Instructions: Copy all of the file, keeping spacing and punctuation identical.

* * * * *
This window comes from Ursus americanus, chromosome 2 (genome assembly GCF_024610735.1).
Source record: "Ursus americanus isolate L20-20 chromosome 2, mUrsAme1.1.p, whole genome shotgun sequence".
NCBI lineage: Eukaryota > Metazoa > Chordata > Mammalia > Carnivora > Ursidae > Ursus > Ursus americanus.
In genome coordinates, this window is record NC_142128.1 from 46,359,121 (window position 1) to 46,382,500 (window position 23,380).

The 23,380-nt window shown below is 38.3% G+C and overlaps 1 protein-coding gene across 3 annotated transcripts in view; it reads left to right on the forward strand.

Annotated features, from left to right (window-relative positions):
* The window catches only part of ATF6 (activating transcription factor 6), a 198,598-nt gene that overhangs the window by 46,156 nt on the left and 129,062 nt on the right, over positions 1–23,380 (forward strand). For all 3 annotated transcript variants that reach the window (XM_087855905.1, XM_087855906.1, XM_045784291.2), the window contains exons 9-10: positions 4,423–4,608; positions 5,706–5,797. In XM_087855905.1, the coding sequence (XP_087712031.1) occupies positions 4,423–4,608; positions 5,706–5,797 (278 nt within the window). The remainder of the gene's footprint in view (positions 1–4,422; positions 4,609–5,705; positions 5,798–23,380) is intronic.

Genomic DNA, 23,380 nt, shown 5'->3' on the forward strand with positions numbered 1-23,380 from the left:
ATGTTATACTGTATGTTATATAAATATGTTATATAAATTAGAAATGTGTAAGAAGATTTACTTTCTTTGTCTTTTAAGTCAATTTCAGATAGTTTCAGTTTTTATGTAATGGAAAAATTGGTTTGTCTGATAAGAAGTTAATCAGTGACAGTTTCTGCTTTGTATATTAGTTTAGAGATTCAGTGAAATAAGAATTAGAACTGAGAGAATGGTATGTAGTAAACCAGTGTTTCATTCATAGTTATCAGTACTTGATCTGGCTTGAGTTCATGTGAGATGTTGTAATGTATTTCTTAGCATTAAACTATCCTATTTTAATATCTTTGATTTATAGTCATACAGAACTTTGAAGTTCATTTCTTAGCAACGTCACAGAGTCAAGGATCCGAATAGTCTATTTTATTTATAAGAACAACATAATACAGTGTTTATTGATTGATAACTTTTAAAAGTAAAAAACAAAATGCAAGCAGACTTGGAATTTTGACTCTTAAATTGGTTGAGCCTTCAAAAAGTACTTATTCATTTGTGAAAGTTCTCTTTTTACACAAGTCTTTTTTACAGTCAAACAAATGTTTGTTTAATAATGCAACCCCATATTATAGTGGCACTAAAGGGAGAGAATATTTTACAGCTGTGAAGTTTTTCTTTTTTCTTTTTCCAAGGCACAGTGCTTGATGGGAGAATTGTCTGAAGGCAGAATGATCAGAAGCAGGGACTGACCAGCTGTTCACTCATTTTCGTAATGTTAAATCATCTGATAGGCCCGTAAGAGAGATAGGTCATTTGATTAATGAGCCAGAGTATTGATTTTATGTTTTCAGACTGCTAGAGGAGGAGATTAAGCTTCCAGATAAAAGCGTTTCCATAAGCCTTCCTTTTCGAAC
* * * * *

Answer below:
This window comes from Ursus americanus, chromosome 2 (genome assembly GCF_024610735.1).
Source record: "Ursus americanus isolate L20-20 chromosome 2, mUrsAme1.1.p, whole genome shotgun sequence".
NCBI lineage: Eukaryota > Metazoa > Chordata > Mammalia > Carnivora > Ursidae > Ursus > Ursus americanus.
In genome coordinates, this window is record NC_142128.1 from 46,359,121 (window position 1) to 46,382,500 (window position 23,380).

The 23,380-nt window shown below is 38.3% G+C and overlaps 1 protein-coding gene across 3 annotated transcripts in view; it reads left to right on the forward strand.

Annotated features, from left to right (window-relative positions):
* The window catches only part of ATF6 (activating transcription factor 6), a 198,598-nt gene that overhangs the window by 46,156 nt on the left and 129,062 nt on the right, over positions 1–23,380 (forward strand). For all 3 annotated transcript variants that reach the window (XM_087855905.1, XM_087855906.1, XM_045784291.2), the window contains exons 9-10: positions 4,423–4,608; positions 5,706–5,797. In XM_087855905.1, the coding sequence (XP_087712031.1) occupies positions 4,423–4,608; positions 5,706–5,797 (278 nt within the window). The remainder of the gene's footprint in view (positions 1–4,422; positions 4,609–5,705; positions 5,798–23,380) is intronic.

Genomic DNA, 23,380 nt, shown 5'->3' on the forward strand with positions numbered 1-23,380 from the left:
ATGTTATACTGTATGTTATATAAATATGTTATATAAATTAGAAATGTGTAAGAAGATTTACTTTCTTTGTCTTTTAAGTCAATTTCAGATAGTTTCAGTTTTTATGTAATGGAAAAATTGGTTTGTCTGATAAGAAGTTAATCAGTGACAGTTTCTGCTTTGTATATTAGTTTAGAGATTCAGTGAAATAAGAATTAGAACTGAGAGAATGGTATGTAGTAAACCAGTGTTTCATTCATAGTTATCAGTACTTGATCTGGCTTGAGTTCATGTGAGATGTTGTAATGTATTTCTTAGCATTAAACTATCCTATTTTAATATCTTTGATTTATAGTCATACAGAACTTTGAAGTTCATTTCTTAGCAACGTCACAGAGTCAAGGATCCGAATAGTCTATTTTATTTATAAGAACAACATAATACAGTGTTTATTGATTGATAACTTTTAAAAGTAAAAAACAAAATGCAAGCAGACTTGGAATTTTGACTCTTAAATTGGTTGAGCCTTCAAAAAGTACTTATTCATTTGTGAAAGTTCTCTTTTTACACAAGTCTTTTTTACAGTCAAACAAATGTTTGTTTAATAATGCAACCCCATATTATAGTGGCACTAAAGGGAGAGAATATTTTACAGCTGTGAAGTTTTTCTTTTTTCTTTTTCCAAGGCACAGTGCTTGATGGGAGAATTGTCTGAAGGCAGAATGATCAGAAGCAGGGACTGACCAGCTGTTCACTCATTTTCGTAATGTTAAATCATCTGATAGGCCCGTAAGAGAGATAGGTCATTTGATTAATGAGCCAGAGTATTGATTTTATGTTTTCAGACTGCTAGAGGAGGAGATTAAGCTTCCAGATAAAAGCGTTTCCATAAGCCTTCCTTTTCGAAC